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Spaghetti with Abruzzese Lamb Ragu

Scott Phillips

Yield: Yields about 1-1/2 quarts

Servings: 6 to 8

Lamb ragù is a specialty of Abruzzo where farmers have raised sheep for centuries, letting them graze in mountain pastures during the spring and summer, and herding them south to the milder climate of Puglia for the winter. The Abruzzesi love adding chile pepper—fresh, dried, or preserved in oil—to their ragùs, and some is always set out for passing at the table. This ragù is traditionally served with maccheroni alla chitarra, a squarecut noodle similar to thick spaghetti.


  • 2 Tbs. vegetable oil
  • 2 lb. boneless lamb shoulder or leg of lamb, cut into 6 or 8 pieces
  • Kosher or sea salt and freshly ground black pepper
  • 1 medium carrot, finely chopped
  • 1 medium celery stalk, finely chopped
  • 1 small red onion, finely chopped
  • 1 large clove garlic, lightly crushed
  • 1 Tbs. minced fresh herbs, such as rosemary and sage
  • 1/2 cup dry red or white wine, such as Montepulciano d’Abruzzo or Orvieto
  • 6 cups canned diced tomatoes, with their juice
  • 1 1/2 lb. thick spaghetti or maccheroni alla chitarra
  • Parmigiano-Reggiano or Pecorino Romano shavings for serving (optional)
  • Minced fresh hot chile or crushed red pepper flakes, for serving

Nutritional Information

  • Calories (kcal) : 310
  • Fat Calories (kcal): 170
  • Fat (g): 19
  • Saturated Fat (g): 7
  • Polyunsaturated Fat (g): 2.5
  • Monounsaturated Fat (g): 8
  • Cholesterol (mg): 80
  • Sodium (mg): 600
  • Carbohydrates (g): 10
  • Fiber (g): 2
  • Protein (g): 23


Make the ragu

  • Heat the oil in a 5- to 6-quart Dutch oven or other heavy-duty pot over medium-high heat until shimmering. Season the lamb on both sides with salt and pepper and sear the meat on one side until well browned, 3 to 4 minutes. Using tongs, turn and sear the other side until browned, 3 to 4 minutes more. Transfer the lamb to a deep platter.
  • Reduce the heat to medium low and add the carrot, celery, onion, garlic, and herbs. Cook, stirring frequently, until the onion is softened, 7 to 8 minutes. Return the lamb and its juice to the pot, raise the heat to medium high, and pour in the wine. Cook for 1 to 2 minutes and then add the tomatoes. Bring to a boil and then reduce the heat to medium low or low to maintain a gentle simmer. Cover partially and let the sauce simmer until the lamb is forktender, about 2-1/2 hours. Using tongs, transfer the meat to a cutting board and let it cool for a few minutes. Meanwhile, if the sauce seems thin, let it continue simmering until thickened to a saucy consistency. If it seems too thick, add a splash of water.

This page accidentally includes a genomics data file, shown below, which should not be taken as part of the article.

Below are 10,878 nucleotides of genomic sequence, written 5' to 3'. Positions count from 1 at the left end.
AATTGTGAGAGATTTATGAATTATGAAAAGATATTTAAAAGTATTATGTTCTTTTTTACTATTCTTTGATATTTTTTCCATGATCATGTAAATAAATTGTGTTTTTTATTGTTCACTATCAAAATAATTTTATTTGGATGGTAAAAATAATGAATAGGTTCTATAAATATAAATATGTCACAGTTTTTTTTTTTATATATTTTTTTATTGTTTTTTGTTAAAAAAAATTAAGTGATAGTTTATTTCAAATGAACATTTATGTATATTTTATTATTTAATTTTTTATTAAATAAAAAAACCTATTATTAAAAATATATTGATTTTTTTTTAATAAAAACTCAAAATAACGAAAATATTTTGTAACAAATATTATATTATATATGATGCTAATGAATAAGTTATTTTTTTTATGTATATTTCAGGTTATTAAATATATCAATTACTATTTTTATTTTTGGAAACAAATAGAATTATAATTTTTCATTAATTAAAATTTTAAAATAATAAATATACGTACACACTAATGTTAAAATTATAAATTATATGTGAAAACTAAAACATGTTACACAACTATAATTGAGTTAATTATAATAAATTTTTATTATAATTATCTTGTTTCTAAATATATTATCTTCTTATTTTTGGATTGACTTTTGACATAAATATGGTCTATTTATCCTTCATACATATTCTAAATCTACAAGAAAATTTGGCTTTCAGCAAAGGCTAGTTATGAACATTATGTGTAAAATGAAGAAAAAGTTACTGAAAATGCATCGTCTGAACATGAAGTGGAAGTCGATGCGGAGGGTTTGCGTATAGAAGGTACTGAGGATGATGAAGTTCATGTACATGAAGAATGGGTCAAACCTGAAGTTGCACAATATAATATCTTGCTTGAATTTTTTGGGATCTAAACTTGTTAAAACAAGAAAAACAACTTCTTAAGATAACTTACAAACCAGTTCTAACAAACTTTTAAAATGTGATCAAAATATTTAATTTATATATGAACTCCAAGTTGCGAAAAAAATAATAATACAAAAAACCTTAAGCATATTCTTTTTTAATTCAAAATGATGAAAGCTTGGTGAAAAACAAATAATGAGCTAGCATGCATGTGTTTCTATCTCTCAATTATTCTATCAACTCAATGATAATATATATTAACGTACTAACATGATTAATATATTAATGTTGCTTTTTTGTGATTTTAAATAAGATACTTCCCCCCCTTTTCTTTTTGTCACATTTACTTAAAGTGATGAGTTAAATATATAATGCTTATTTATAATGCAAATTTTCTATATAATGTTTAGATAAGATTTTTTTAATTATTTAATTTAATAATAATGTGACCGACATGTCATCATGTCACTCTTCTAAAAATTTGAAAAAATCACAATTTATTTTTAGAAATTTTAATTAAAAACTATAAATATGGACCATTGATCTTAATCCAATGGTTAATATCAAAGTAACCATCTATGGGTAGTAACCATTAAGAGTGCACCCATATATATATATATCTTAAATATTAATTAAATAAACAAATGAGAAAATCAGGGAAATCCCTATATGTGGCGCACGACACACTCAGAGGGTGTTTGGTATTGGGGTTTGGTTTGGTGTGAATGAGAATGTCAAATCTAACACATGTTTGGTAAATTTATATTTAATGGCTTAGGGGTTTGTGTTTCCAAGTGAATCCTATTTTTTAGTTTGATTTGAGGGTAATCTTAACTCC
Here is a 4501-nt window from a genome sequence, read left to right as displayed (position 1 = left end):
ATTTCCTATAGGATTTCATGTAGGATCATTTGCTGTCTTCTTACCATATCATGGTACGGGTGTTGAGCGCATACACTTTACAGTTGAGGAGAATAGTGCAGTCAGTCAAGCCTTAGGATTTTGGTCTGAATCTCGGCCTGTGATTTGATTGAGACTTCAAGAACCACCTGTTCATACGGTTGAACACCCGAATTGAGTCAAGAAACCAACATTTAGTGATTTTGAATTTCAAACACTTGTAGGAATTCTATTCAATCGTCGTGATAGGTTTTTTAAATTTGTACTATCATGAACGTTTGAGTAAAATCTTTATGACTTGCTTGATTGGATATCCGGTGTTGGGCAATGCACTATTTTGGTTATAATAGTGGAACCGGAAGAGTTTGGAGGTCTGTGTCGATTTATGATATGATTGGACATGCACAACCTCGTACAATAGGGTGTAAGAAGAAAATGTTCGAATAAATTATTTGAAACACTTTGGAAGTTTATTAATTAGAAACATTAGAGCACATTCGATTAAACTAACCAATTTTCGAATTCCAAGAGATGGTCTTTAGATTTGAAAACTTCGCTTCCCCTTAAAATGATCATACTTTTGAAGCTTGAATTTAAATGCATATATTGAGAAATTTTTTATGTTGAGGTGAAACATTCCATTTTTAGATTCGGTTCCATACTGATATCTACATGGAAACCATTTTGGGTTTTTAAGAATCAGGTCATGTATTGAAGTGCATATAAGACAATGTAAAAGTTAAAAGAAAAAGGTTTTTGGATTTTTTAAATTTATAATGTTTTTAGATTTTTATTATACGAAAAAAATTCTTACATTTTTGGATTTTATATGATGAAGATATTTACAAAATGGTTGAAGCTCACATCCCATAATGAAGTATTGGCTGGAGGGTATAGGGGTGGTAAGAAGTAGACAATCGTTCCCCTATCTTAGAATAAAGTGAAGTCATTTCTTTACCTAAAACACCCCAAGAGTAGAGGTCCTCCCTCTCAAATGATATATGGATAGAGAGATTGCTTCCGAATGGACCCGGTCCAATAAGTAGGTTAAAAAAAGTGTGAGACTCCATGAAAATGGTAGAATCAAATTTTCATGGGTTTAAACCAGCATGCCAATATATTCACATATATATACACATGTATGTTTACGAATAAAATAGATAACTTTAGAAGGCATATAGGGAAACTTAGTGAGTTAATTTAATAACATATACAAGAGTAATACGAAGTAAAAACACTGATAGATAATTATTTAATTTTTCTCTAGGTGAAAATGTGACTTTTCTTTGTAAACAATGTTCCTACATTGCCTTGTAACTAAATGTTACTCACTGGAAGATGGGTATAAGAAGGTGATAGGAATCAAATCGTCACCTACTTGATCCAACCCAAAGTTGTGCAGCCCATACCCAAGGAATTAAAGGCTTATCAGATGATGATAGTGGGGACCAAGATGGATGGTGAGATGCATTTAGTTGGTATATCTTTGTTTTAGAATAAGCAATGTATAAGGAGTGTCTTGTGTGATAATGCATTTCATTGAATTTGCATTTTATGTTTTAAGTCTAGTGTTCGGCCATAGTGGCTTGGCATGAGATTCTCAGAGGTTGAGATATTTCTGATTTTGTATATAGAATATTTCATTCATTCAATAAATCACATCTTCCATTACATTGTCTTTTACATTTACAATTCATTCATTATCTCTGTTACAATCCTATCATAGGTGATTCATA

• Shred the lamb with two forks and return it to the pot. Simmer gently until the meat is heated through. Season to taste with salt.

Cook the pasta and serve

  • When ready to serve, bring a large pot of well salted water to a boil. Cook the pasta until al dente—you want it to still have some bite because it will continue to cook a bit while you’re tossing it with the ragù. Reserve about 1 cup of the cooking water and then drain the pasta. Return it to the pot and toss it with some of the ragù, adding a little cooking water if it seems dry. Serve the pasta with more ragù spooned over the top. Garnish with sahved Parmigiano-Reggiano or Pecorino Romano, if you like, and serve with minced chiles or red pepper flakes on the side.  

Make Ahead Tips

The ragù can be refrigerated in an airtight container for up to 3 days or frozen for up to 3 months. Reheat gently before tossing with pasta.


You can make this sauce with either red or white wine; consdier using red during the colder months for a heartier flavor.


Rate or Review

Reviews (4 reviews)

  • soundmixer01 | 12/22/2019

    Excellent! We’ll definitely be doing this again. We did this with homemade fusilli on night #1 and store-bought rigatoni on night #2. Both shapes paired nicely with this robust sauce, and we topped with a dollop of full-fat ricotta (thank you nihmm for the suggestion.) We used EVOO instead of vegetable oil and Tuttorosso brand diced tomatoes, which contained fatter chunks than expected and it worked out perfectly in the end. Some moderate changes that I didn't really plan: My butcher went overboard on the lamb (2.7 lbs) but I figured some of that was the bones anyway, and I ended up using two 28 oz. cans of tomatoes (7 cups) along with a little water to rinse out the can. On our second meal, we found that some pasta water, salt and chili flakes gave it some extra oomph. Highly recommended recipe.

  • Artzee2 | 03/03/2013

    This is so tasty. I got a nice bottle of Abruzzese wine to make it with. I could not find the suggested tomatoes but used nice canned organic tomatoes. Be sure to use the Parmesan shavings.I put the leftovers in the freezer and used them a couple of weeks later. Beautiful, hearty dish.

  • nihmm | 04/28/2012

    I made this with the Montepulciano dAbruzzo with very nice results. I served it over pappardelle with a dollop of ricotta on top - a restaurant near us does something similar with a lamb ragu which I've always wanted to try at home. A really great recipe!

  • seedyonenyc | 09/24/2011

    Used the Orvieto w/outstanding results. Will try w/the Montepulciano in a few weeks when it gets colder outside. I also sought out San Marzano tomatoes but could only come up w/whole tomatoes which I mashed w/a potato masher. I think there is a higher liquid to flesh ratio in this form but the end result was just fine. Be sure to look for a DOP serial number on each can/pkg to ensure they are not just the San Marzano breed/style, but from the San Marzano region. Pricier but worth it.

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